Generation of THz radiation
Our current THz optoelectronics research focusses on the development of room temperature, ultra-compact and potentially portable THz sources emitting a few tens of µW powers 0.3–1.5 THz and beyond for Safety and Security applications, Quality control, Biophotonics and Medical Imaging, with the particular application for the non-invasive diagnostics and investigation of superficial cancers (skin cancers, gastric cancers, cervical cancers, colon cancers, etc.). This work is based primarily on the optimisation of devices and structures based on novel InAs/GaAs quantum-dots, dilute GaBiAs and GaInBiAs materials, as well as traditional materials such as low-temperature GaAs and InGaAs. The work was supported by EPSRC, EU-FP7 TERA, NEXPRESSO, and KTP projects.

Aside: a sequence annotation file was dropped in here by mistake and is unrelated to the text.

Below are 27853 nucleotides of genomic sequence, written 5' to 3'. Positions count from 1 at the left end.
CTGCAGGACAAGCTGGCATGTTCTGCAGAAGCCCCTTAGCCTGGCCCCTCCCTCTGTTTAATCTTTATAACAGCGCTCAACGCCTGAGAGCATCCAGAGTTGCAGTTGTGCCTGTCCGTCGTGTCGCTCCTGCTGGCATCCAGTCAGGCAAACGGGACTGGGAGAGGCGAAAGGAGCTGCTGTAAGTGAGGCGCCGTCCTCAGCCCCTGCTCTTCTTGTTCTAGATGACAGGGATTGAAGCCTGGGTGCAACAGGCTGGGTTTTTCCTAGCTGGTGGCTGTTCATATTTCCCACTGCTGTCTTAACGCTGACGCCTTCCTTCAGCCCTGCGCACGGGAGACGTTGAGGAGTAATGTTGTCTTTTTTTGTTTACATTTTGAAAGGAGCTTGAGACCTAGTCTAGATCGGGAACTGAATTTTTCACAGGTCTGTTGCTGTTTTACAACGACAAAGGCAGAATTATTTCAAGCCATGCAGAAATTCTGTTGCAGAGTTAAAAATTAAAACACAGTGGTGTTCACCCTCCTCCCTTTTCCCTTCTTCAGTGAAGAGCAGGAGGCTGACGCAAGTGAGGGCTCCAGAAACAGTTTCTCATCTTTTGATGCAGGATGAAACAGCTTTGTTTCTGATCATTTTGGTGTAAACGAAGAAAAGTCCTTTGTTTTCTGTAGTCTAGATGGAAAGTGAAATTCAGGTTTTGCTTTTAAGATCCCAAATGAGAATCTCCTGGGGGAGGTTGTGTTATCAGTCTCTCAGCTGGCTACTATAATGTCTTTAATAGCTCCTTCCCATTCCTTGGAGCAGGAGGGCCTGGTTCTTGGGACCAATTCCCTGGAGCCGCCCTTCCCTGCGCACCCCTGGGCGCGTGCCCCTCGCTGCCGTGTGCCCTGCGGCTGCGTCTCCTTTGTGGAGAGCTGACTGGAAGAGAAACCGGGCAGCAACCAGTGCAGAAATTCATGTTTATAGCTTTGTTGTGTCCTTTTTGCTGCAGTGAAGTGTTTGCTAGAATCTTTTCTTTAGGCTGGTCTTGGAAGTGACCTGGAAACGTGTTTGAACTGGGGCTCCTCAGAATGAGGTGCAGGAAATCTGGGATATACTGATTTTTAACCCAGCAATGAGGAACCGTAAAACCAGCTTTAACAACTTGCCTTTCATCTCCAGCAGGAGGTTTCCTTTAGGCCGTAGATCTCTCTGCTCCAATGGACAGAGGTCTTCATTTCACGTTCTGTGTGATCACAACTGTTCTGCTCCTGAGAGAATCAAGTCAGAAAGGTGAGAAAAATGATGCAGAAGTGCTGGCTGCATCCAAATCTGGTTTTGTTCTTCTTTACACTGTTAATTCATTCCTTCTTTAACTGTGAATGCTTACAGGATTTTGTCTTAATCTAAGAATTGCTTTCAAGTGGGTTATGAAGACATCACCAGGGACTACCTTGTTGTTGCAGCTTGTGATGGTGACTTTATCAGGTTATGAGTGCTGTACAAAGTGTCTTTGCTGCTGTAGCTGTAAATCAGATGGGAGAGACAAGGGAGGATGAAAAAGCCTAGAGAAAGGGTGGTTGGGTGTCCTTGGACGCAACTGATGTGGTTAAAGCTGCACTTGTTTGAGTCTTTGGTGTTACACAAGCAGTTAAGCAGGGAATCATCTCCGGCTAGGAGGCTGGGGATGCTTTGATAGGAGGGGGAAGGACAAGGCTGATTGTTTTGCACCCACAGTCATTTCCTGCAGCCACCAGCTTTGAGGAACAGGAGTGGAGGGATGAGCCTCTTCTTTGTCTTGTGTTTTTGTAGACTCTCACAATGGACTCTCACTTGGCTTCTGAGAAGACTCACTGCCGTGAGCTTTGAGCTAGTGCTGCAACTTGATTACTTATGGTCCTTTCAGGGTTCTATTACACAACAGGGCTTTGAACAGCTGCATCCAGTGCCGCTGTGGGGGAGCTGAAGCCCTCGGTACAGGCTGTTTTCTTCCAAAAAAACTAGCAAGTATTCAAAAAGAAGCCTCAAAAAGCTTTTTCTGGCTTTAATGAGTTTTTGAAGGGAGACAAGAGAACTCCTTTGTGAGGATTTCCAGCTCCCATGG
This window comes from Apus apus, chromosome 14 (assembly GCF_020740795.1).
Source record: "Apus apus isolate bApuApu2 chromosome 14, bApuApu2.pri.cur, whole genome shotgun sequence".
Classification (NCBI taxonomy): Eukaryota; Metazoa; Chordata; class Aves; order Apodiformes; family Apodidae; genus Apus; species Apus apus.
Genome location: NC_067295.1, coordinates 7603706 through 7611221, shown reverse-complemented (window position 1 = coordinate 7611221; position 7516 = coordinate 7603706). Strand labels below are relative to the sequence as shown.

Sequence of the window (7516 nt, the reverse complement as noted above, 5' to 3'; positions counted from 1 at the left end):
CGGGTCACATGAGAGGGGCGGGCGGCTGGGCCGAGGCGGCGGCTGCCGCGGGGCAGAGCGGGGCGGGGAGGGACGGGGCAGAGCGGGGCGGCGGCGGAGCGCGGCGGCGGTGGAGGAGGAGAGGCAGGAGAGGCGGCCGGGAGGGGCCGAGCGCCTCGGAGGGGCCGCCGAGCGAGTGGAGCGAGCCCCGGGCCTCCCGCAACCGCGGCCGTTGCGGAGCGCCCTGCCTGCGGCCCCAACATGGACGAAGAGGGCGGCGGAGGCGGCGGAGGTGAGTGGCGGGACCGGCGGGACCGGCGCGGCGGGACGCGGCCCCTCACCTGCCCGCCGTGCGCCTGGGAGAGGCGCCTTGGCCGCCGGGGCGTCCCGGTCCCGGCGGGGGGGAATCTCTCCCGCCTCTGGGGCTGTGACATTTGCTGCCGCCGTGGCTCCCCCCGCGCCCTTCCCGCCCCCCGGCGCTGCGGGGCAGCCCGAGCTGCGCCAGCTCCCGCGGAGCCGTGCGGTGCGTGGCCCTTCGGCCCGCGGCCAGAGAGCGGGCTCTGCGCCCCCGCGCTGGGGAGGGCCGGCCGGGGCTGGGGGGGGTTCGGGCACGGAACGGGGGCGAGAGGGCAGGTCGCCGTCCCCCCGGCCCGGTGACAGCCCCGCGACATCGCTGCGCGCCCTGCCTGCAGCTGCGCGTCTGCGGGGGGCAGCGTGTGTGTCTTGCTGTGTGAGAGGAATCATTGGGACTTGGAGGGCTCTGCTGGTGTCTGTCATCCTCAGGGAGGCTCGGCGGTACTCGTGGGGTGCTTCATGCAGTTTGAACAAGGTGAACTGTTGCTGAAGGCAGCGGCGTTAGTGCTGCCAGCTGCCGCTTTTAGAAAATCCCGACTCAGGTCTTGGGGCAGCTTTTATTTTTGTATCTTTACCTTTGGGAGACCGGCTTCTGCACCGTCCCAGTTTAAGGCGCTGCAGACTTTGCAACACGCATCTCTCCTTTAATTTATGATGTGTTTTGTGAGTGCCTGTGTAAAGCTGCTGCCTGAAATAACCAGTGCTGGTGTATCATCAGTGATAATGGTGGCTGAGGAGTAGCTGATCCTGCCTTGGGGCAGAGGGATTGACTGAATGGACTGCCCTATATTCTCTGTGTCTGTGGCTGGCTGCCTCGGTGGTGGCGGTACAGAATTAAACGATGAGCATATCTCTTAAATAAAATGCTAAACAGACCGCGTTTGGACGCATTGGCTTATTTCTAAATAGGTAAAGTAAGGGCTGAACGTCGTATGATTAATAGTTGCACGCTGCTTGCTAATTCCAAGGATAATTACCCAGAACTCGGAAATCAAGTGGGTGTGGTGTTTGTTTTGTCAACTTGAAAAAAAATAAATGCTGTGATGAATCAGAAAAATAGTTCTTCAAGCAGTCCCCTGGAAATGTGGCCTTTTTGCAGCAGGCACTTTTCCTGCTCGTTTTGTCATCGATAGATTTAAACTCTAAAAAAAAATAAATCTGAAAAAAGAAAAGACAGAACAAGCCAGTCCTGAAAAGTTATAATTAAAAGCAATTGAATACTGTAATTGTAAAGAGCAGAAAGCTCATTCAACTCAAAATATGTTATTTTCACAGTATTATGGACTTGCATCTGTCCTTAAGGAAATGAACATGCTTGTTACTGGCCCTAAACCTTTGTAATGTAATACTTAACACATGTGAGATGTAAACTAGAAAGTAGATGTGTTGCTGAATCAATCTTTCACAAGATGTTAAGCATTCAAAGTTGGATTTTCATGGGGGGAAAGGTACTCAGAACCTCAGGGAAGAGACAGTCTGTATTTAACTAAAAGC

The THz radiation is obtained by difference-frequency mixing of CW dual-wavelength emission from volume-Bragg-reflector or double-grating external-cavity edge-emitting lasers with novel semiconductor structures. Photoconductive mixers based on traditional and new materials and photovoltaic travelling-wave mixers have also been assessed, targeting increased conversion efficiency.
Recently, we demonstrated novel photoconductive quantum-dot based antennae for both the pulsed and CW THz generation, which work under unprecedented laser pump intensities with no saturation in conversion efficiency and without risking thermal breakdown. The newly built THz pump-probe setup was used to measure ultrashort carrier lifetime in quantum-dot wafers.